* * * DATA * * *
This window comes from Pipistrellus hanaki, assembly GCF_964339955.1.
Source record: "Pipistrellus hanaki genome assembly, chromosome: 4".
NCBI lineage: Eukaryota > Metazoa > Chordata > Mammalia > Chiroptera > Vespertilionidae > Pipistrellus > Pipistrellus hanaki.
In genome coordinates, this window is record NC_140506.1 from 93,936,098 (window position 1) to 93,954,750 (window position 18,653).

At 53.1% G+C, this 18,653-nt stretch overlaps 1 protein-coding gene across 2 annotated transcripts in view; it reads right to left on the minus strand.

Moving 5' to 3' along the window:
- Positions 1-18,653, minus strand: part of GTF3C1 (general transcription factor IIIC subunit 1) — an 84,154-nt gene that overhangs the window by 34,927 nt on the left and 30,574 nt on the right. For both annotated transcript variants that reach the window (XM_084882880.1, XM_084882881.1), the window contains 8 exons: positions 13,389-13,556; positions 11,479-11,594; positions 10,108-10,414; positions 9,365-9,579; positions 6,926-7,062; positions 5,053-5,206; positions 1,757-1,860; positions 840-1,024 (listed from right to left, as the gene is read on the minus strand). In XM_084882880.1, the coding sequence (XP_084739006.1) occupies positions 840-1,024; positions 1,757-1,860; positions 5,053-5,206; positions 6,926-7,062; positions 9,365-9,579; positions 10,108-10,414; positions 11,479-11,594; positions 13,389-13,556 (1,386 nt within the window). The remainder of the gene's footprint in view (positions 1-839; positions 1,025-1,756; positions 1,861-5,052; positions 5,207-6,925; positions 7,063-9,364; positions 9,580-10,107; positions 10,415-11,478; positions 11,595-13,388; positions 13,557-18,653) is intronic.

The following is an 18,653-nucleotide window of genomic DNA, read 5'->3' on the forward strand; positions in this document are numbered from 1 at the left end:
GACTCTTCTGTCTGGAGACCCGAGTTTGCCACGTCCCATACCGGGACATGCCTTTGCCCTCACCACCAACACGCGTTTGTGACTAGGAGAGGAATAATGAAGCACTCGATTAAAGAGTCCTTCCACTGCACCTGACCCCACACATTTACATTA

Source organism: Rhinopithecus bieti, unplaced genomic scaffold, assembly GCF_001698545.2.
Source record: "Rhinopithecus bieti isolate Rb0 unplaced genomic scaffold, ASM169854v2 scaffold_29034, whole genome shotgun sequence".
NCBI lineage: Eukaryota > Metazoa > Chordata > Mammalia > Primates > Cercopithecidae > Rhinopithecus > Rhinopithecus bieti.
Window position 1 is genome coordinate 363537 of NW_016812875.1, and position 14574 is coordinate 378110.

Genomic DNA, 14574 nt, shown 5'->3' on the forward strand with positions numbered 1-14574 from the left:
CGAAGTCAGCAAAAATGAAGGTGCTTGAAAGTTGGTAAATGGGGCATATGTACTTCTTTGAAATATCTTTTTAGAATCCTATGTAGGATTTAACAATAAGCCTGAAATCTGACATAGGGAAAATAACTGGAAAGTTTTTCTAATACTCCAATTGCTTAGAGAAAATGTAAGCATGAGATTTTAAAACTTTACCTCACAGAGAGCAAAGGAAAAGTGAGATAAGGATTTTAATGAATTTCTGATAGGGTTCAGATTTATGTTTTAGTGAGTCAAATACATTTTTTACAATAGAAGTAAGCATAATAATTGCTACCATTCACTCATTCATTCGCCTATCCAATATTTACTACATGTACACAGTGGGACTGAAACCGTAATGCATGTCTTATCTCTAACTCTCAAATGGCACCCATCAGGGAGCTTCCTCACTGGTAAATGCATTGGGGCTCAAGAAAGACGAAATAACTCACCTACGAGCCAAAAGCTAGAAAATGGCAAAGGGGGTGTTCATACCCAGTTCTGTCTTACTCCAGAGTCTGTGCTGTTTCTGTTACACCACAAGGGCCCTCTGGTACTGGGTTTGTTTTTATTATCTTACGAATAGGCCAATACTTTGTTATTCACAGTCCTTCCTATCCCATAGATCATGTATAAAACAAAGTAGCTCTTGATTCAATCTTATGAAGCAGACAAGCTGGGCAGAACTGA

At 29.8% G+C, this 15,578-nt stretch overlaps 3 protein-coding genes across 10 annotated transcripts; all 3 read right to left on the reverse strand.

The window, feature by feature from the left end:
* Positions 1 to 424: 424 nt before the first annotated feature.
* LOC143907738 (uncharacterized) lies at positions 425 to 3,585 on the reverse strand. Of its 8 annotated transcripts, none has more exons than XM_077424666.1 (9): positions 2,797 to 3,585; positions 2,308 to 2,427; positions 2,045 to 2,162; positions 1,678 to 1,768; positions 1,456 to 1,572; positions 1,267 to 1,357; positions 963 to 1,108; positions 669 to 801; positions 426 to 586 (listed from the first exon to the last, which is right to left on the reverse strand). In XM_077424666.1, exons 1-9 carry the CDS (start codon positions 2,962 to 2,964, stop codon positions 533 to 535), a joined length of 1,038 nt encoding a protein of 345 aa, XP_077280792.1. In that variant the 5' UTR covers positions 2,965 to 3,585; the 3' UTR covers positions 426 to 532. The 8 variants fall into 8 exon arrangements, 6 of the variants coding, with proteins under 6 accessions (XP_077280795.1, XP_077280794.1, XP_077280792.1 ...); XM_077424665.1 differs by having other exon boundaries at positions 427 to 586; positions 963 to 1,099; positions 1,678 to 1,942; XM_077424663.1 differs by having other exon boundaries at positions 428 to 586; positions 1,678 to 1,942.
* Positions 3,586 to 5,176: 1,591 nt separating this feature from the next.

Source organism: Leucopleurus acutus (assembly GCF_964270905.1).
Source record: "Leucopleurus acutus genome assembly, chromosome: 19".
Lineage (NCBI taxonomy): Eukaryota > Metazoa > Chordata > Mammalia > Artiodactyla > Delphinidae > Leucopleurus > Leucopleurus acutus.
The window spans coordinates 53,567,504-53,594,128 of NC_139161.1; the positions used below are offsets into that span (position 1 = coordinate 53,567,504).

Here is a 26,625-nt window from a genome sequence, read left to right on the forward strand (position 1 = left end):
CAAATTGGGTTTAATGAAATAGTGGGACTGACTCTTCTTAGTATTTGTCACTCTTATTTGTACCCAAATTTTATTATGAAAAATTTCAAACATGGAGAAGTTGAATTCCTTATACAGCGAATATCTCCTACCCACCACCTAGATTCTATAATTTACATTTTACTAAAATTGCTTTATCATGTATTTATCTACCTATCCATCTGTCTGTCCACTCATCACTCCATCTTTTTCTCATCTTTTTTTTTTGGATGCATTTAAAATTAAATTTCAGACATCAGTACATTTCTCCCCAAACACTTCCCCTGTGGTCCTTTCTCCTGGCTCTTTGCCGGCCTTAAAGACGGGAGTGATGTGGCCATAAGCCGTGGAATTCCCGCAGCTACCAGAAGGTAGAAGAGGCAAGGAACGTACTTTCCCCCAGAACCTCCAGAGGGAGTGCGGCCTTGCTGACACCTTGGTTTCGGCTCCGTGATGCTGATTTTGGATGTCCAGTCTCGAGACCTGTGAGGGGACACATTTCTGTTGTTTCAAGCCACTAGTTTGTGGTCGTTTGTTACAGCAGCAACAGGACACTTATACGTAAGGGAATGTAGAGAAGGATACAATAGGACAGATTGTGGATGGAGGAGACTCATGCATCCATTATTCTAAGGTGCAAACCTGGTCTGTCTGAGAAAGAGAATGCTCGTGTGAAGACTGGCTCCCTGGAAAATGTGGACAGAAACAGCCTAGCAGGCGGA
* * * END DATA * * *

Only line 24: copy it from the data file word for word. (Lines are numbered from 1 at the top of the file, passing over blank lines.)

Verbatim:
The window spans coordinates 53,567,504-53,594,128 of NC_139161.1; the positions used below are offsets into that span (position 1 = coordinate 53,567,504).